"All modern American literature comes from one book by Mark Twain called Huckleberry Finn," Ernest Hemingway once declared.
First published in 1885, the book has delighted millions of readers, while simultaneously riling contemporary sensibilities, and is still banned in many schools and libraries.
Now, Michael Patrick Hearn, author of the best-selling The Annotated Wizard of Oz, thoroughly reexamines the 116-year heritage of that archetypal American boy, Huck Finn, and follows his adventures along every bend of the mighty Mississippi River.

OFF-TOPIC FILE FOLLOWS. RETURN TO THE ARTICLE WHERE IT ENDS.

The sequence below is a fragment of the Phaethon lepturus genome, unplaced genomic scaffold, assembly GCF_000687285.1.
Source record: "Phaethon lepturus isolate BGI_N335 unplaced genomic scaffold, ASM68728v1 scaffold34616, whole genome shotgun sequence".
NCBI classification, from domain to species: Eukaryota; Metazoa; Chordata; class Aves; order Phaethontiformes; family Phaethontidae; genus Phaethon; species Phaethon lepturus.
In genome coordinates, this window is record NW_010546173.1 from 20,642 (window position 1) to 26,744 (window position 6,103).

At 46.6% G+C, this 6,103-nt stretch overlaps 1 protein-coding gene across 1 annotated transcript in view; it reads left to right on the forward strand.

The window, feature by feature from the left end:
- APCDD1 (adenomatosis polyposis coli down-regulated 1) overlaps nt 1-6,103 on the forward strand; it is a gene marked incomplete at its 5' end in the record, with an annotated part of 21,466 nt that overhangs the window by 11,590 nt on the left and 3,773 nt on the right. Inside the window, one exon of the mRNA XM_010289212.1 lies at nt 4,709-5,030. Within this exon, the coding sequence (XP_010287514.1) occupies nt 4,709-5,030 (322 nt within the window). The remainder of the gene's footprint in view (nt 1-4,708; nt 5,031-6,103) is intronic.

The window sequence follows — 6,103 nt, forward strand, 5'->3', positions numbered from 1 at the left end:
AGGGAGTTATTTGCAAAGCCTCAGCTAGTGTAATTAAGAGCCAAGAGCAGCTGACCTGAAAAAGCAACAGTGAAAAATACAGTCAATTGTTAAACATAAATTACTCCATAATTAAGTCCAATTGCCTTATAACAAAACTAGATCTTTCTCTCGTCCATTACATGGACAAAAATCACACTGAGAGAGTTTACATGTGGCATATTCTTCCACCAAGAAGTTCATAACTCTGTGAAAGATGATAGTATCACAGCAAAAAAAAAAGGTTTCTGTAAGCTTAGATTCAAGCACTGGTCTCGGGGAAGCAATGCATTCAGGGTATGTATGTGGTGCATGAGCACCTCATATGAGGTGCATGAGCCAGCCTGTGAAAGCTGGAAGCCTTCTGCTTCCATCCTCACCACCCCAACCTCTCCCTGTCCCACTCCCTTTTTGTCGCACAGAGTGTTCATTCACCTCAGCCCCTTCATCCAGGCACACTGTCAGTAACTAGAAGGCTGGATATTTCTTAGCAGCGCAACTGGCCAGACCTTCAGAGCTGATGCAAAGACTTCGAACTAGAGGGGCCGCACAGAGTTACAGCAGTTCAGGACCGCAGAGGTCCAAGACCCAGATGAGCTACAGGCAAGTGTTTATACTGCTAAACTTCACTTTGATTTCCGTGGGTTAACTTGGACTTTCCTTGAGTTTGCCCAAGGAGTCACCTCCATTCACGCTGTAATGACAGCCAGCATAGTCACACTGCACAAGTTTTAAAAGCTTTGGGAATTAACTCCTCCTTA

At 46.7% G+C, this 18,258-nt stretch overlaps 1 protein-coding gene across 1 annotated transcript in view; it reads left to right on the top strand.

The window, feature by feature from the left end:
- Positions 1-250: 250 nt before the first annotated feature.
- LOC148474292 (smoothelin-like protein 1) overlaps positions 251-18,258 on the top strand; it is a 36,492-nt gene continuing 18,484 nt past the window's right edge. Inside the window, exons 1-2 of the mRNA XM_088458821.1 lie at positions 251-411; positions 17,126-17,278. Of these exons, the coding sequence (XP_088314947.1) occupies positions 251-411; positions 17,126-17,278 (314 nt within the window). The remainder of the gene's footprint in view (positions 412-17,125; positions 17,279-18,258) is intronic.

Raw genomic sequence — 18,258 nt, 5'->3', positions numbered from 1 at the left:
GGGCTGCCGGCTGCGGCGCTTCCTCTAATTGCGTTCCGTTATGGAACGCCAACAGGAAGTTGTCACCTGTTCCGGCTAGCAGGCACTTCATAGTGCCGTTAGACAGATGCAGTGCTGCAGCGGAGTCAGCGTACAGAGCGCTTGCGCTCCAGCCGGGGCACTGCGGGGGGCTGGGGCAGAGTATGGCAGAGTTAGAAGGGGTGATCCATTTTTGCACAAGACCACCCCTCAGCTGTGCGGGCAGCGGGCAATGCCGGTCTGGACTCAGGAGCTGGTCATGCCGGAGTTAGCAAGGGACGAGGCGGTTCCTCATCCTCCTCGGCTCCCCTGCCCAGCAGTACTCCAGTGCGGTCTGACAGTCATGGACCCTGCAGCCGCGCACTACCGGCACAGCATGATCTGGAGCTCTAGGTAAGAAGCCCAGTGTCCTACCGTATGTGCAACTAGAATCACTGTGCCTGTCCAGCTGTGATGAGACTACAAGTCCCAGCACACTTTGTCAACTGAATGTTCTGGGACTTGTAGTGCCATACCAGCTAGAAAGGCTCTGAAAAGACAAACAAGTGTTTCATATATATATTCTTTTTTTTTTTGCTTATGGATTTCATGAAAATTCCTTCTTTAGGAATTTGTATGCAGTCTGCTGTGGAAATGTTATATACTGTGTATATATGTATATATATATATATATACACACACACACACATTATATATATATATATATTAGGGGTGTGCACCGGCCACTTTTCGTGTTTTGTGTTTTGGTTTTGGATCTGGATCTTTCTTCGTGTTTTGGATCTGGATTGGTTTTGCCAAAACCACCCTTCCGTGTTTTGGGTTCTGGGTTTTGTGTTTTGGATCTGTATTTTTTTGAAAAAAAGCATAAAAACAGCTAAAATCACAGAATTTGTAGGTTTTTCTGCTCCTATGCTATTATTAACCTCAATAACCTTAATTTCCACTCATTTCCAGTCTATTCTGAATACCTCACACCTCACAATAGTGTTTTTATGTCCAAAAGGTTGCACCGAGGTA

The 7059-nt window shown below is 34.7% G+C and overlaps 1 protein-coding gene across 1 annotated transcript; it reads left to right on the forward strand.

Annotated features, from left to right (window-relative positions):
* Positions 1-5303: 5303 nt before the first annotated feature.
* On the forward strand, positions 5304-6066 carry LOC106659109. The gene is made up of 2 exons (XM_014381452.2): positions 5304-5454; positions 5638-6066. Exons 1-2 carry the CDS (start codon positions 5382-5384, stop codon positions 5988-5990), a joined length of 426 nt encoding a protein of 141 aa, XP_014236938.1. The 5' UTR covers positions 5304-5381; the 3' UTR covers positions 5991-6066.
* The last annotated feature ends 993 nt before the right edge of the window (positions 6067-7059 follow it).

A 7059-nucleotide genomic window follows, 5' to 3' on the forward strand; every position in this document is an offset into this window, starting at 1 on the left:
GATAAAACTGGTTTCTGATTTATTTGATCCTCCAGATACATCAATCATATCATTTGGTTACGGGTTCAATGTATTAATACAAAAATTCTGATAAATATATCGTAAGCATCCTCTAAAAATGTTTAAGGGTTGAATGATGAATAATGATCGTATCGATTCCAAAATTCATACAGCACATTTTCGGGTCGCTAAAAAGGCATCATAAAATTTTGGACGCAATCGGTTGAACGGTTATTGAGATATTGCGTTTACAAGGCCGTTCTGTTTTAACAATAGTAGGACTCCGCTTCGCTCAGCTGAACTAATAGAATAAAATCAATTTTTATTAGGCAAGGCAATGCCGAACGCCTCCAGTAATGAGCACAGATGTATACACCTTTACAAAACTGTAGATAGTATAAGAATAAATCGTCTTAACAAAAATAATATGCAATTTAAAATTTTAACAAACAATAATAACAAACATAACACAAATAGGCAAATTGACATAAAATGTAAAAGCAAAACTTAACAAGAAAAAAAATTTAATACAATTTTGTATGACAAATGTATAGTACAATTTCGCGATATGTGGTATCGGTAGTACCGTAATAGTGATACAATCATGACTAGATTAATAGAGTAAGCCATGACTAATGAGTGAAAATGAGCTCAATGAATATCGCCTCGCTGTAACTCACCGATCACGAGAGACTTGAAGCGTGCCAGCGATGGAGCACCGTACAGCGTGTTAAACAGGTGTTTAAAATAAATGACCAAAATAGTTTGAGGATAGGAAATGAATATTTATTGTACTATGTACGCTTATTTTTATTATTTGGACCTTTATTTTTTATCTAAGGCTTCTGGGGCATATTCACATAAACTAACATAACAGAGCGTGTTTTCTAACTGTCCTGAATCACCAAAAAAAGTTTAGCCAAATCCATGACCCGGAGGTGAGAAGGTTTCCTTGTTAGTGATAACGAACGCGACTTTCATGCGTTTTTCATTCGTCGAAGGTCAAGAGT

Hearn's copious annotations draw on primary sources including the original manuscript, Twain's revisions and letters, and period accounts.
Reproducing the original E. W. Kemble illustrations from the first edition, as well as countless archival photographs and drawings, some of them previously unpublished, The Annotated Huckleberry Finn is a book no family's library can do without; it may well prove to be the classic edition of the great American novel.